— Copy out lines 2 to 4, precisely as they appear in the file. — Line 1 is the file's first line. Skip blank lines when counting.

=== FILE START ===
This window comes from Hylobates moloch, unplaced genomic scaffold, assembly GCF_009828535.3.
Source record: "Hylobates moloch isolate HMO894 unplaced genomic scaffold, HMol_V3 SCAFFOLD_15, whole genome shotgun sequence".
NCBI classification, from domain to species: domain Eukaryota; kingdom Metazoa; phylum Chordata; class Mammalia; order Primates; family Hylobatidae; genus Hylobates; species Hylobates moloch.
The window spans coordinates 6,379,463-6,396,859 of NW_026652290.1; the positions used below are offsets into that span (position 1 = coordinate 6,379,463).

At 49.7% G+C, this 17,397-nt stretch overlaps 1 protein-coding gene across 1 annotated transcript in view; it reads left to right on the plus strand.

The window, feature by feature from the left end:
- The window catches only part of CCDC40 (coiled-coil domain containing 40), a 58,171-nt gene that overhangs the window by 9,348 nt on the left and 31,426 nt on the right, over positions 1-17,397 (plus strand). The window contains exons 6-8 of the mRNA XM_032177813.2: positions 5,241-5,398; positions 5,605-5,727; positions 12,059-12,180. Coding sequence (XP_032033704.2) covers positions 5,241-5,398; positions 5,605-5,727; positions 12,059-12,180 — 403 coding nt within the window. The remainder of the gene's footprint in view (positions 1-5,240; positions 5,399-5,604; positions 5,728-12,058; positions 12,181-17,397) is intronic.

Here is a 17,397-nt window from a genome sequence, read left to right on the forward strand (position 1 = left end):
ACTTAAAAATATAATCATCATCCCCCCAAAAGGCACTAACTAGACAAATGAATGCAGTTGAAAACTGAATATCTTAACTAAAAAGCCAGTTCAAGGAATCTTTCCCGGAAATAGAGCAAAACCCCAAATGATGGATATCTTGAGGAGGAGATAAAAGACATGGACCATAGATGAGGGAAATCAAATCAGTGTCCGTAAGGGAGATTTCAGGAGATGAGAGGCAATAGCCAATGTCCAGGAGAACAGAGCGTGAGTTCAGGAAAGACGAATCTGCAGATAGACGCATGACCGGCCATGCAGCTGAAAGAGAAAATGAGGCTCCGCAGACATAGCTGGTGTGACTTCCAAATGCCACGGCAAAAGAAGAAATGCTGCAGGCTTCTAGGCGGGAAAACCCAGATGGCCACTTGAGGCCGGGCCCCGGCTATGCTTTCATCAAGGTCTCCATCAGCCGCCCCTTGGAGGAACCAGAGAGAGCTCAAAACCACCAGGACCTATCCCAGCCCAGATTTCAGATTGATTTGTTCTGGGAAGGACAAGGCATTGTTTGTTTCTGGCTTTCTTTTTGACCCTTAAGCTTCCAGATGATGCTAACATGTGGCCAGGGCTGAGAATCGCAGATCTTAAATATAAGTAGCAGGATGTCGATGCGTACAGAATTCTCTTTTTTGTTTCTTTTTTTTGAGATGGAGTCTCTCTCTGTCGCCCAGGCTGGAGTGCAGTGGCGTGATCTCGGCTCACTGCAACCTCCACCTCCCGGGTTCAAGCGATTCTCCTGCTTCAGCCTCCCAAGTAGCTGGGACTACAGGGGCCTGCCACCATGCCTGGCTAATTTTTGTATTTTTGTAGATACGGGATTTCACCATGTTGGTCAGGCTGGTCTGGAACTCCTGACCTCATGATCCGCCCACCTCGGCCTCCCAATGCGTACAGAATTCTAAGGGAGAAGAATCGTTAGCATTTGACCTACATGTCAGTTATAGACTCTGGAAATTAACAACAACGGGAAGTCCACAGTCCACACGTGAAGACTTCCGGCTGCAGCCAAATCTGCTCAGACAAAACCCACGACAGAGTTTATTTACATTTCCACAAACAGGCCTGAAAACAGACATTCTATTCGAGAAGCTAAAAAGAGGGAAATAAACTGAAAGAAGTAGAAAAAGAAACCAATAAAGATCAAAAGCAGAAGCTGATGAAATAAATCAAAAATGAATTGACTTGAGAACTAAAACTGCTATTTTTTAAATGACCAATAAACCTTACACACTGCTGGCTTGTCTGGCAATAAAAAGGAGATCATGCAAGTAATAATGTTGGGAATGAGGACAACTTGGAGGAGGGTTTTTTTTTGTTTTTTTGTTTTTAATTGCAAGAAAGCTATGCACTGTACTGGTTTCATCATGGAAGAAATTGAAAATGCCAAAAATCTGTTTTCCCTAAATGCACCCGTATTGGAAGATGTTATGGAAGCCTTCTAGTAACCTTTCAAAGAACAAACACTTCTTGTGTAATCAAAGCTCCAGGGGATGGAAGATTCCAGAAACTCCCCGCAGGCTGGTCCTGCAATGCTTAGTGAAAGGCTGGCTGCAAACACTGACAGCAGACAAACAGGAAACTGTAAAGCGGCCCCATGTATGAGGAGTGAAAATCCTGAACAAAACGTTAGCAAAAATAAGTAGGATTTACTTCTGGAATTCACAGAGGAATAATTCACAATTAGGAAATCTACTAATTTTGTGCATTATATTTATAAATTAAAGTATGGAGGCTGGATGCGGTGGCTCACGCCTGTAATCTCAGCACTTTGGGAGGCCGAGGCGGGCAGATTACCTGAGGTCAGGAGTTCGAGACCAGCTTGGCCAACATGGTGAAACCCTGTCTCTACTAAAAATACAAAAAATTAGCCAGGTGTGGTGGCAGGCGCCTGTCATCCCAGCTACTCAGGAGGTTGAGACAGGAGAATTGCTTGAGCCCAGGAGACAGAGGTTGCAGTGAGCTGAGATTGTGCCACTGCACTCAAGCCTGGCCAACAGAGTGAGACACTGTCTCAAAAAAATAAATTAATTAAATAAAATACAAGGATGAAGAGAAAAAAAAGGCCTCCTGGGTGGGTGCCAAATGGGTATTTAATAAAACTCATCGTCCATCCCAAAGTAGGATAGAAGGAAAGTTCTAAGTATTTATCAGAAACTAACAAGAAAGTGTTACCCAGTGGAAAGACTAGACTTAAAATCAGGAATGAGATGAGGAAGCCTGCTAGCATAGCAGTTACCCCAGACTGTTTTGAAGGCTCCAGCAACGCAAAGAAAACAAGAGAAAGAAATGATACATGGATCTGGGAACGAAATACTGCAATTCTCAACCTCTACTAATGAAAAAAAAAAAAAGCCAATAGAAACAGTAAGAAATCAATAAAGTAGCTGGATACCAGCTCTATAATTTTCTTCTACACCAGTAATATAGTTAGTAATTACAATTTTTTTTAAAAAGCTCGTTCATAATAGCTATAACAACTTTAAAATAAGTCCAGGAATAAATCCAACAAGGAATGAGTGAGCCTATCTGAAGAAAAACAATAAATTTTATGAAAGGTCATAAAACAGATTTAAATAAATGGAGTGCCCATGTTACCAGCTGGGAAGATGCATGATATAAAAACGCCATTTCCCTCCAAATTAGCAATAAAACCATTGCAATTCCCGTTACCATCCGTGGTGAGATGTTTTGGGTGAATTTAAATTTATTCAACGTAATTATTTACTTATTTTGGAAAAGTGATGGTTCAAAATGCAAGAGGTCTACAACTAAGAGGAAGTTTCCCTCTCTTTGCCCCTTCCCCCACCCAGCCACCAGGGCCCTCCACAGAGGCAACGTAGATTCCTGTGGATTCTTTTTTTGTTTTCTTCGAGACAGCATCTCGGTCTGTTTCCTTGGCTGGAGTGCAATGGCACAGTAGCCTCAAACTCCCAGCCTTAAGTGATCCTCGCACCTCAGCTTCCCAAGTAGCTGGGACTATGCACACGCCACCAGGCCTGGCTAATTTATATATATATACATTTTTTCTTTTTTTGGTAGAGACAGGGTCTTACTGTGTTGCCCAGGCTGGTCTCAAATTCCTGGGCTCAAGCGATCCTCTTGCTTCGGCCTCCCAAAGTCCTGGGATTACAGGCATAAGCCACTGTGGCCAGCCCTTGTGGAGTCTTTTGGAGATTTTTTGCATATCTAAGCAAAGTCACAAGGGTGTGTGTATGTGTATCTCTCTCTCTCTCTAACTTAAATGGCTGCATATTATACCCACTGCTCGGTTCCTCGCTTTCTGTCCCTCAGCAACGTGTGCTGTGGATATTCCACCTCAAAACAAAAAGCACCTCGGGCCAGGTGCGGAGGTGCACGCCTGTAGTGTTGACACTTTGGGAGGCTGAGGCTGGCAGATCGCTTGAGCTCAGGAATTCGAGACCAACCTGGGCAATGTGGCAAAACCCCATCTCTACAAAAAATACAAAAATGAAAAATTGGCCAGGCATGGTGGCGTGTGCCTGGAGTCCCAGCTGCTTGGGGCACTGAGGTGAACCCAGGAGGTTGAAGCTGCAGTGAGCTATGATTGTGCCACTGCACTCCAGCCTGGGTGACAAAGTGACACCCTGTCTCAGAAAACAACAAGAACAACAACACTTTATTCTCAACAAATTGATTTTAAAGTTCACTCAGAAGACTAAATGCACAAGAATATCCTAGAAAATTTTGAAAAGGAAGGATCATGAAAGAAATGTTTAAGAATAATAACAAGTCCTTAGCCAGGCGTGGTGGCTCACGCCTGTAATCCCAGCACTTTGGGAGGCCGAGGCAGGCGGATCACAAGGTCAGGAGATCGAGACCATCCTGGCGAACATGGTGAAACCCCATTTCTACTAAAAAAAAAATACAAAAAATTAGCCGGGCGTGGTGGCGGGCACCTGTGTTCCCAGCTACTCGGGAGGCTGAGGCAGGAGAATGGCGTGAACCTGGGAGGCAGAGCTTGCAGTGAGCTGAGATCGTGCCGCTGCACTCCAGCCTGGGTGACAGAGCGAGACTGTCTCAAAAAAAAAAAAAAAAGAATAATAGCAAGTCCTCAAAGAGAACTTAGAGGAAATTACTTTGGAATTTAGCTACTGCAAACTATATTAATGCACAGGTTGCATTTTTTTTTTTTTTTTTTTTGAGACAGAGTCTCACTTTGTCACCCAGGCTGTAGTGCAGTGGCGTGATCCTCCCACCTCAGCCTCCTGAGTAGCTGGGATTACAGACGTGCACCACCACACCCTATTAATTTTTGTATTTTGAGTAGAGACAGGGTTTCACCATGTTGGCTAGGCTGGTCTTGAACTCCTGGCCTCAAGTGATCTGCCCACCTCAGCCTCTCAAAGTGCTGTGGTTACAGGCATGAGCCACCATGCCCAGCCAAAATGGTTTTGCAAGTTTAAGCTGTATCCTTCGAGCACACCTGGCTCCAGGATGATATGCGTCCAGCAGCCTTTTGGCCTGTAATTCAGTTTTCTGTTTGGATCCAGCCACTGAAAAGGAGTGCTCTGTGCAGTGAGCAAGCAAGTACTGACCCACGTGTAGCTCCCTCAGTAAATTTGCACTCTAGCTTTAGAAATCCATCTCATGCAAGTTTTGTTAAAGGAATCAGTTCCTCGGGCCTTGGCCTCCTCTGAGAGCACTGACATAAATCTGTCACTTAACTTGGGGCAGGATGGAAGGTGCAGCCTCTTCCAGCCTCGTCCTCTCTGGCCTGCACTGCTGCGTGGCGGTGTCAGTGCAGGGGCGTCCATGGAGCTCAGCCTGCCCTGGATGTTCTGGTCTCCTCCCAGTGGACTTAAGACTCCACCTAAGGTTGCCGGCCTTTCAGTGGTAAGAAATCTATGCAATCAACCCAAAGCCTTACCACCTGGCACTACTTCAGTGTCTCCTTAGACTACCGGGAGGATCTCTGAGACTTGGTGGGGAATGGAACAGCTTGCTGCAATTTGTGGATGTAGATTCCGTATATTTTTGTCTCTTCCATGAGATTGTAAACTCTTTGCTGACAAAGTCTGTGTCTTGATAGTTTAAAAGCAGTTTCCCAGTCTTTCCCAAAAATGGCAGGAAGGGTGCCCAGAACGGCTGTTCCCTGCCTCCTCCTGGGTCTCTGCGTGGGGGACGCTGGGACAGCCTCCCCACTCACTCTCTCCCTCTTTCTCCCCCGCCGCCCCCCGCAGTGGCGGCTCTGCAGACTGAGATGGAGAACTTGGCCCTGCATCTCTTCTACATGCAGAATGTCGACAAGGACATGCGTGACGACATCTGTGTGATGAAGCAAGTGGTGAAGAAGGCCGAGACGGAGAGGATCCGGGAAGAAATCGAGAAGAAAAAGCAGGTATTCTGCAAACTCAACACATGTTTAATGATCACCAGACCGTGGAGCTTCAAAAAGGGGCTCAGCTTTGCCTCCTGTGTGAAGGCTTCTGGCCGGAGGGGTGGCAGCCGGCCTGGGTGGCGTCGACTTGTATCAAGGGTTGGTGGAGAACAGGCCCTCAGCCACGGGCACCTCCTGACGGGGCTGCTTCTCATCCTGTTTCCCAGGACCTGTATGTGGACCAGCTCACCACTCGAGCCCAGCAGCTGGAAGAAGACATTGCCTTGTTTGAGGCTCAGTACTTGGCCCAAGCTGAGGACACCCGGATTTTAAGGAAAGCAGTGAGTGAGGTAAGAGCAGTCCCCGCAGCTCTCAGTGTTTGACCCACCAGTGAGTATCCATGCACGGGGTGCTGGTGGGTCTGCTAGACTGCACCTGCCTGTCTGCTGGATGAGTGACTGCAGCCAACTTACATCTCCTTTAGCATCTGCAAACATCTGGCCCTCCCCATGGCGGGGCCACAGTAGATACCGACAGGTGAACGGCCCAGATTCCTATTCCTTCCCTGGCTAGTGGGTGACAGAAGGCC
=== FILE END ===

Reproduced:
Source record: "Hylobates moloch isolate HMO894 unplaced genomic scaffold, HMol_V3 SCAFFOLD_15, whole genome shotgun sequence".
NCBI classification, from domain to species: domain Eukaryota; kingdom Metazoa; phylum Chordata; class Mammalia; order Primates; family Hylobatidae; genus Hylobates; species Hylobates moloch.
The window spans coordinates 6,379,463-6,396,859 of NW_026652290.1; the positions used below are offsets into that span (position 1 = coordinate 6,379,463).